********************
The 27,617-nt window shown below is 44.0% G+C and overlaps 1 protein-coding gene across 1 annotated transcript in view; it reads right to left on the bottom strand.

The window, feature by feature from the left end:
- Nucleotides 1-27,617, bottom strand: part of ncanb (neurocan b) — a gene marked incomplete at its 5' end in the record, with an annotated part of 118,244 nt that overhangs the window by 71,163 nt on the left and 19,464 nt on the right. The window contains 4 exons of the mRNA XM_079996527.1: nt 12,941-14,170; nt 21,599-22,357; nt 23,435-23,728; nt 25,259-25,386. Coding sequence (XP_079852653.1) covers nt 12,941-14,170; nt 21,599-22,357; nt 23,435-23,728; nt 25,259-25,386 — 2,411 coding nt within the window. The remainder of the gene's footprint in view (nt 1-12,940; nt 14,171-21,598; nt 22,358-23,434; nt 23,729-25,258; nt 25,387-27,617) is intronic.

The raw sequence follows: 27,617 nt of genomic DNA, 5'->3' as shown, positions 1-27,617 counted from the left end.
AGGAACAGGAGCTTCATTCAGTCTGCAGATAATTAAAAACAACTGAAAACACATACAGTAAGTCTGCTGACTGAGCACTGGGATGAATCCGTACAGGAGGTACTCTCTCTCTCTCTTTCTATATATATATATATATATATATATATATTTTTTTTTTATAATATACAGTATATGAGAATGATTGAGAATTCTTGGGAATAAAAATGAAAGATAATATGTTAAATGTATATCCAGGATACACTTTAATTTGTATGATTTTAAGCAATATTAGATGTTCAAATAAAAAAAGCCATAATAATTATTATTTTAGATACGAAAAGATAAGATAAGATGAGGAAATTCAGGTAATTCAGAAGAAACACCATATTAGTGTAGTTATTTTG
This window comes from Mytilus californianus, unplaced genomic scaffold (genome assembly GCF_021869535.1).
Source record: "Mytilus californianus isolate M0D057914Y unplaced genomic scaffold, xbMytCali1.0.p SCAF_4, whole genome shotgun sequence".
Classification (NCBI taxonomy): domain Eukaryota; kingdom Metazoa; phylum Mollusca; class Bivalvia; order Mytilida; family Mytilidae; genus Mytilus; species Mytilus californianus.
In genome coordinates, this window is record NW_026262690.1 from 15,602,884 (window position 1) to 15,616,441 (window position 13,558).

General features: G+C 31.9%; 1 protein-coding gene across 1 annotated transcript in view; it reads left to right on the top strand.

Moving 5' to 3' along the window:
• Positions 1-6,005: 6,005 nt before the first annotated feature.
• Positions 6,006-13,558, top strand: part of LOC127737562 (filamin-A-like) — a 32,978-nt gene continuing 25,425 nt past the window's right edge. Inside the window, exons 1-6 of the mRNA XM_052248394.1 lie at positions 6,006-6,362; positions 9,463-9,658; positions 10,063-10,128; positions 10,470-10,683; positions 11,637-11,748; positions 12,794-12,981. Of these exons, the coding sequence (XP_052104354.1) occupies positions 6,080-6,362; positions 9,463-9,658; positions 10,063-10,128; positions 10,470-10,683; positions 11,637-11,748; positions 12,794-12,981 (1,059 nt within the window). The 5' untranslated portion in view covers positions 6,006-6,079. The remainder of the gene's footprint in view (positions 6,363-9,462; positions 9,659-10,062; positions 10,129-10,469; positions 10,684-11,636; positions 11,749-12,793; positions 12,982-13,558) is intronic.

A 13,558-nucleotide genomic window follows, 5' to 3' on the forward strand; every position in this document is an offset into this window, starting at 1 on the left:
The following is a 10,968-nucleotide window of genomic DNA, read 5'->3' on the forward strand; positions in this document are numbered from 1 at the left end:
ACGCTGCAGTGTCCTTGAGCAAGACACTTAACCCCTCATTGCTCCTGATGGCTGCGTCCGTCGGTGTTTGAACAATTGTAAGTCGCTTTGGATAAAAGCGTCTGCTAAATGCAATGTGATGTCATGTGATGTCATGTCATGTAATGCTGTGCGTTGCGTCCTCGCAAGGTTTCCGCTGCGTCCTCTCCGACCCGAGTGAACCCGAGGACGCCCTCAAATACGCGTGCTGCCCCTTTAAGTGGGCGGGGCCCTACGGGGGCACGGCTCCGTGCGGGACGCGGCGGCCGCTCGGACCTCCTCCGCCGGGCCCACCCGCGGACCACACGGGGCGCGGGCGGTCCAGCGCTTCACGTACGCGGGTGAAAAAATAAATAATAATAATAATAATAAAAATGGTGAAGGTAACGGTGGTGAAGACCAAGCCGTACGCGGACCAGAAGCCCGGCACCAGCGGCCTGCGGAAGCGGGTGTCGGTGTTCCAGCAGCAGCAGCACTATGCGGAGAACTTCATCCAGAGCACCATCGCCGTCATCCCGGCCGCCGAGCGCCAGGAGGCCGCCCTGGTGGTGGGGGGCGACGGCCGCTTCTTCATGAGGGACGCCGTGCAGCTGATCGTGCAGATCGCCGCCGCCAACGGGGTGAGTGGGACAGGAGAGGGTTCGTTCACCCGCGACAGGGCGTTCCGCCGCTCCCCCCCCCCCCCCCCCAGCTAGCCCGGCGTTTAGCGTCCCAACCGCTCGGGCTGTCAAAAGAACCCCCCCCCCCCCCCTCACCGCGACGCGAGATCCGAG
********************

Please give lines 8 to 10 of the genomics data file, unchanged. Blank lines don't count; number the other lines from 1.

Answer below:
Classification (NCBI taxonomy): domain Eukaryota; kingdom Metazoa; phylum Mollusca; class Bivalvia; order Mytilida; family Mytilidae; genus Mytilus; species Mytilus californianus.
In genome coordinates, this window is record NW_026262690.1 from 15,602,884 (window position 1) to 15,616,441 (window position 13,558).

General features: G+C 31.9%; 1 protein-coding gene across 1 annotated transcript in view; it reads left to right on the top strand.